Peppermint has other (as yet unscheduled) eBay plans. You may hear more about "Adam and Eve Real-Time Rental," which will buy the highest bidder, in the artist's words, "two models over the age of 18 (of course!) who will simulate (under my direction) an updated and technologically enhanced version of paradise in your living room, loft or art space for four hours."

Peppermint is by no means the first artist to use eBay as a medium; there's practically a school of them now. (These artists are actually using the online auction system to realize or complete their artwork, rather than simply to sell it.) One of the best works of the eBay genre is a series by artist Jeff Gates that began last June. For a minimum of $100 (the "reserve" price), bidders could own the artist's demographics, that is, "a comprehensive list (suitable for framing) that includes pertinent information on my socio-economic status, TV viewing habits, brands of household, automotive, and lifestyle-enhancing products." While this type of marketing data may be the most heavily mined gold of the e-commerce world when sold in bulk, nobody met Gates' reserve price.

For a recent auction, Gates shifted his business plan, as he put it, and offered a handsome, limited-edition print of his unsuccessful demographics auction, noting that "after all, what's the value of collecting a Web page if it's available to anyone with a Net connection?" It, too, failed to meet its reserve price, but generated fascinating chat from potential bidders, which is archived on Gates' site.

One eBay gesture by students at the California Institute of the Arts (Cal Arts) threatened to create an international incident - and would have profited from such a stink. In October, the AKSHUN (Action? Auction?) collective sacrificed some very valuable real estate - their scheduled five-day December show at the prestigious art school's gallery space, or, as they put it, 73,440 minutes of fame. A dissident political group from North Korea hoped to win the bidding, but the Export Administration Act forbids trading with North Korea and the students chose not to take the case to court.

The same week in December another artwork was taking place on eBay's block. This time, four students from another Los Angeles art school, Art Center College of Design, presented eBay's first live video feed. The available object of desire was the Theory Machine, which was described in a press release as an "open container" - a box - to which anyone on campus could add objects under the gaze of video-cam-assisted visitors on the eBay site. The box and its contents sold for $32, but the high bidder never paid up and the contents of the container are destined for Goodwill, according to Matthew Carroll, one of its creators.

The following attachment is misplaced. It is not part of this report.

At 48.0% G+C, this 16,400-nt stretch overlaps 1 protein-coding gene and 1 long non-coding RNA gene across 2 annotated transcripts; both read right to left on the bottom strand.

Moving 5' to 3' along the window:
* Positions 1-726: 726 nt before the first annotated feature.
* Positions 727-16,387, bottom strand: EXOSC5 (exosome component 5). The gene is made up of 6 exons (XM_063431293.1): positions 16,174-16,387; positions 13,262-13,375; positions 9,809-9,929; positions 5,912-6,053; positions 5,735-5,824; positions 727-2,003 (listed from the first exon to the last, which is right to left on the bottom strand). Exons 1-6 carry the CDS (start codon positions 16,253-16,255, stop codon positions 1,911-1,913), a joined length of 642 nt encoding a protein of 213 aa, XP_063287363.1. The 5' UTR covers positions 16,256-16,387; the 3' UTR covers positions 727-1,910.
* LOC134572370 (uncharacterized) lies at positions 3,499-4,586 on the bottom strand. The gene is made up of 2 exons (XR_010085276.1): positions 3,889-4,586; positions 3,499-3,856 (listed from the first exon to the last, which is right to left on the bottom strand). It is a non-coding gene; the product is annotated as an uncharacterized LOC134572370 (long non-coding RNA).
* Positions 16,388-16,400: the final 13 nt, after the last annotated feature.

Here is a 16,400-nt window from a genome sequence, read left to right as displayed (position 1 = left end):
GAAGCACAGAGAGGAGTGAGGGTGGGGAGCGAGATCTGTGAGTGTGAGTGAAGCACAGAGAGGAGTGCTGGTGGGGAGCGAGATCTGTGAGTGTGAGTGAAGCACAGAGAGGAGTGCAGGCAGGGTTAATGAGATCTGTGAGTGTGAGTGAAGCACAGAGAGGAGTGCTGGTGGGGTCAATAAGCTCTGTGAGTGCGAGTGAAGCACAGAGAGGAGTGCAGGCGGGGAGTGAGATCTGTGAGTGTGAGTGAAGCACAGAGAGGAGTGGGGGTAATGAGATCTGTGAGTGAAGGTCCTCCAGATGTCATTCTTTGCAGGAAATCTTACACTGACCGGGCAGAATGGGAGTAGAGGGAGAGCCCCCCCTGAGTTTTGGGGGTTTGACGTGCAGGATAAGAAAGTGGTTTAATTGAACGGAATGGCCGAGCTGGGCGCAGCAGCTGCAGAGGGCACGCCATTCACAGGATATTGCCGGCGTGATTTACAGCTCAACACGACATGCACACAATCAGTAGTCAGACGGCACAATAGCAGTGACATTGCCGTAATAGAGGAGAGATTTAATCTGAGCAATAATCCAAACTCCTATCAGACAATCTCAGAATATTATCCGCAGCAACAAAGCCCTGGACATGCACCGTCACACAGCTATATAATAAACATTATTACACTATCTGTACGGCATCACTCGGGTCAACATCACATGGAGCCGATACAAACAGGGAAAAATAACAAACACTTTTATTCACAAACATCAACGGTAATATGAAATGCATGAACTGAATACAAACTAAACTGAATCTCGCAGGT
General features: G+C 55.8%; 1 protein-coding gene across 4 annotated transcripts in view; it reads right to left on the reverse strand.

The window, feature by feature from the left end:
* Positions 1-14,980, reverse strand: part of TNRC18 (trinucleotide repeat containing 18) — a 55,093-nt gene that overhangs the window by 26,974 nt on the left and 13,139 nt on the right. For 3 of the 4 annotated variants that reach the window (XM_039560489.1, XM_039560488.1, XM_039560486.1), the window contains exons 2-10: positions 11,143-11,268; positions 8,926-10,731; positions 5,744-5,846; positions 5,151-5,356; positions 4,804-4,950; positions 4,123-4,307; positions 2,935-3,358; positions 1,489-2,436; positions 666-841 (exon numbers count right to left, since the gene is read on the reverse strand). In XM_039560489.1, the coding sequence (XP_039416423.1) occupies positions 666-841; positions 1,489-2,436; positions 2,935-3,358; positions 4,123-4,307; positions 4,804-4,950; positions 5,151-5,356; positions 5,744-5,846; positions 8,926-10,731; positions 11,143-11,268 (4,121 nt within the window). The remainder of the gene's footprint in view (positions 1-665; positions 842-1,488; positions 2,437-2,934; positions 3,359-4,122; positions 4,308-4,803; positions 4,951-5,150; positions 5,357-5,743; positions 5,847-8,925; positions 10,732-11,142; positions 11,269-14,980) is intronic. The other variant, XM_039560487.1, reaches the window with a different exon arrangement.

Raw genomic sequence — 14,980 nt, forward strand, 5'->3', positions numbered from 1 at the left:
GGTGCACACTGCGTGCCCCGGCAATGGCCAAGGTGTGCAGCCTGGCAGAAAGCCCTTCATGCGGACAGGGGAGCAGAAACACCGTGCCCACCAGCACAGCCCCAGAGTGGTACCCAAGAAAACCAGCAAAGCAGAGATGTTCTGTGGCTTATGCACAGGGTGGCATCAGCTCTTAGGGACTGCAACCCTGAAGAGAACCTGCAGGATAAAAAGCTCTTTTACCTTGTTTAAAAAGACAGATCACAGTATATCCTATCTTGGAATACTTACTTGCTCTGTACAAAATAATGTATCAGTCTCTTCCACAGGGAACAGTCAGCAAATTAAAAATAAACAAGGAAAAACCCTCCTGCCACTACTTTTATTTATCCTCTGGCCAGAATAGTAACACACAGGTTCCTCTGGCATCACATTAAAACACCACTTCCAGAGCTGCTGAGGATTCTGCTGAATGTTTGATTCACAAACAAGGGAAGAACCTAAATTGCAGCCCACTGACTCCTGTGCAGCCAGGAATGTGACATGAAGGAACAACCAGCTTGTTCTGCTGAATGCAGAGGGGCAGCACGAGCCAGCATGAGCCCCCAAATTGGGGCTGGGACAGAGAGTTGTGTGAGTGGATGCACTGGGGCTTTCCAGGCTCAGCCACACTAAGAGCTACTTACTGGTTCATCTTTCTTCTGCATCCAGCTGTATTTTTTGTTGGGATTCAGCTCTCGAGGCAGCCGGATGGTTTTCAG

Perhaps the happiest ending to an eBay-art story was a March benefit for RTMark, the culture-jamming collective that recently turned over its spot in the online component of the prestigious Whitney Biennial exhibition to visitors who were able to substitute other sites. Along the same lines as opening up its part in the venerable exhibition last month, the collective successfully auctioned off four tickets to the exclusive March 21 artists' opening of the show.

RTMark intends to use the winning bid of $8400 to help finance its anti-corporate art activities. Amazingly, the winner, an engineer/artist from Texas known as Sintron, decided not to attend and passed the tickets along to other bidders who'd lost out, on condition they send him items picked up at the opening. According to RTMark members, one of those other bidders is even in the process of making a movie for Sintron about the event.

eBay art reminds us that - with the properly deft touch - any phenomenon or system is ripe for hostile, or affectionate, takeover by artists.

© 2003